SOMETHING has got to give at Wanderers and if it took this massacre to bring the debate to the surface, then so be it.

Aside perhaps from the fateful FA Cup semi-final against Stoke City, there has not been a performance from a Bolton side this gutless, devoid of any redeeming features, at any time I have watched the club.

It would be great to consign 90 horrific minutes at the Madejski Stadium as a bad day at the office but, as echoed in the tortured words of Dougie Freedman after the game, the troubles here run much, much deeper than that.

The manager made no secret of the fact he is working with players he does not want – and whether it was wise to make that statement public, he has now got to deal with it.

Freedman’s problem is that after two successive summers of failing to clear the decks, Wanderers now find themselves with a top heavy squad of so-called under-performers, and at tipping point of descending into another relegation battle – whether he admits that, or not.

Support for the manager on the terraces is dwindling – and this is not just a Gary Megson-esque personality clash.

There is a general acceptance among fans that the current financial constraints mean this is a spell of rebuilding at the Reebok.

But while Freedman wants to be judged on the players he brings to the club, his argument falls down when his own men, such as Rob Hall and Medo Kamara, are consistently left on the bench, and youth fails to get a chance.

Saturday’s starting line-up included just three Freedman signings, Alex Baptiste, Neil Danns and Jay Spearing – who was initially brought to the club on loan by Owen Coyle.

Any one of the eight remaining players could have been the target for the manager’s post-match barbs but unless there is a sensational turnaround in the transfer market, every one of them will be with us until May.

The end of the season cannot come soon enough for Freedman and, for the record, I hope he is given a chance to carry on a job he has only partially started.

But in order to avoid going the same way as his predecessor Owen Coyle he is going to need two things: some new signings who can handle the rough and tumble of Championship football and to start filtering out the players he trusts and play them on a more regular basis.

The less said about the actual game, the better. Wanderers had one chance to get back into it once Adam Le Fondre had opened the scoring, after that it was all downhill.

It took Reading just 12 minutes to exploit the weak spot as Tim Ream’s hellish afternoon began in earnest. Garath McCleary capitalised on the American’s dithering and then bounced off a statuesque Matt Mills to play a pass swept in at the near post.

Had David Ngog showed a fraction of Le Fondre’s composure a few moments later, this tale might have had a lot happier ending.

Mills’ clearance somehow worked its way through for Ngog to raid in on Alex McCarthy’s goal but the Frenchman lacks instinct in such situations and his effort was well saved by the Royals’ keeper.

It was a procession from there on in. Reading’s fans tore mercilessly into their former defender Mills, who had blotted his copybook as a player in those parts with a one-fingered gesture during a game against QPR in 2010.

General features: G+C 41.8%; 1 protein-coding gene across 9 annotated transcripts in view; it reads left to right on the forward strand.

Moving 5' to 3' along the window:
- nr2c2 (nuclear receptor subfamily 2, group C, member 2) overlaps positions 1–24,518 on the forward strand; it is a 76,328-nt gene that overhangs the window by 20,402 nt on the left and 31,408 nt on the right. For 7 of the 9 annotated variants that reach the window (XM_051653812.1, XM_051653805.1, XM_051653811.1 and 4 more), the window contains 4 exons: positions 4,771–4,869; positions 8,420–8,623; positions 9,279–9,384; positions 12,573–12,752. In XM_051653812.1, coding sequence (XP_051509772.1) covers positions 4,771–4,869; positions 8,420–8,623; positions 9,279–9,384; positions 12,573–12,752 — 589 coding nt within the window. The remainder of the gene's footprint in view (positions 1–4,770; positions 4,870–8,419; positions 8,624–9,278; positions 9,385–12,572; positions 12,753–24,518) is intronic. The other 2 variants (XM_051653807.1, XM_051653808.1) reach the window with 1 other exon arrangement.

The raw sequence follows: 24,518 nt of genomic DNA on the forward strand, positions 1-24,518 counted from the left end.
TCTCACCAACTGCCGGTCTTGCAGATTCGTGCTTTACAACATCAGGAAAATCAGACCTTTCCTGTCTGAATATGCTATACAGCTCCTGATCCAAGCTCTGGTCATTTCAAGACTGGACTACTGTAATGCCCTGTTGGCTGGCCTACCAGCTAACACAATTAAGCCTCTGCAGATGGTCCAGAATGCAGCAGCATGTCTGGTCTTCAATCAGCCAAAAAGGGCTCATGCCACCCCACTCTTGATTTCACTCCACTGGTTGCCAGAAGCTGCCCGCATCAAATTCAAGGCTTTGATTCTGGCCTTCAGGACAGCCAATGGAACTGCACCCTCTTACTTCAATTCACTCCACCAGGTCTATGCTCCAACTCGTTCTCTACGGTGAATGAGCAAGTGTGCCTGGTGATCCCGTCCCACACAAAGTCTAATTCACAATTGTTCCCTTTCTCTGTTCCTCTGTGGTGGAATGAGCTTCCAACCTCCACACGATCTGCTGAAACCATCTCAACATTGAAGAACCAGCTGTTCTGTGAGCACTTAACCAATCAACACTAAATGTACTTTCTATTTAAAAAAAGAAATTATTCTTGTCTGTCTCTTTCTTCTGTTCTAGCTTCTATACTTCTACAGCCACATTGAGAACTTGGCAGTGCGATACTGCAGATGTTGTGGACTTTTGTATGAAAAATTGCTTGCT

He had been one of the more reliable types at Wanderers this season but this was a living nightmare for the centre half, beaten in the air by Pavel Pogrebnyak for the second goal, slotted home by Le Fondre who far-too-easily slipped away from his marker Zat Knight.

Le Fondre secured the matchball a few minutes later when Ream miscontrolled a Jay Spearing pass, allowing McCleary to power past him and provide a tap in for the former Stockport County man.

Half time beckoned. Wanderers looked in disarray. But they did get a bit of bad luck before the break as Alex Baptiste was harshly penalised for handball, allowing Pogrebnyak to get in on the action, blasting a fourth from the penalty spot.

It was damage limitation for Freedman, whose edict at half time was simply to show some pride in the second-half performance.

But for substitutes Kamara and Sanmi Odelusi, who came off the bench to inject a little resilience into proceedings, the manager did not get his wish.

From the restart, Reading searched mercilessly for more. Le Fondre volleyed a relatively simple chance over the bar but he needn’t have worried – Bolton’s defending was about to get even worse.

After Spearing had needlessly conceded a corner, Ngog had a simple chance to clear, only to trip over the ball. Alex Pearce and McCleary then combined for Kaspars Gorkss to stab home.

Goal number six arrived soon after, Spearing failing to complete his tackle on sub Nick Blackman on the edge of the box and Hope Akpan – a former target for Freedman at Wanderers – pouncing ahead of seven Wanderers defenders in the box.

When Blackman then fired a seventh, helped in no small measure by the swathes of open ground left by Knight, the 7-0 scoreline equalled Wanderers’ worst ever result in the Fooball League.

Odelusi’s persistence in the penalty box helped Ngog grab scant consolation a minute from full time – the Frenchman then grabbing the ball from the back of the net as if to suggest there was still something in the game.

A fine save from Andy Lonergan at the end prevented an eighth goal and what would have been the worst league result EVER at Bolton Wanderers Football Club; a thought to ponder for a moment.

Wanderers have four months of this wretched season left to run and one can only hope it does not get worse. Preventative measures are needed – but in what capacity only the club’s hierarchy can truly say.

One thing is for sure, the thousands of fans who have stuck with this club in such difficult times deserve some accountability.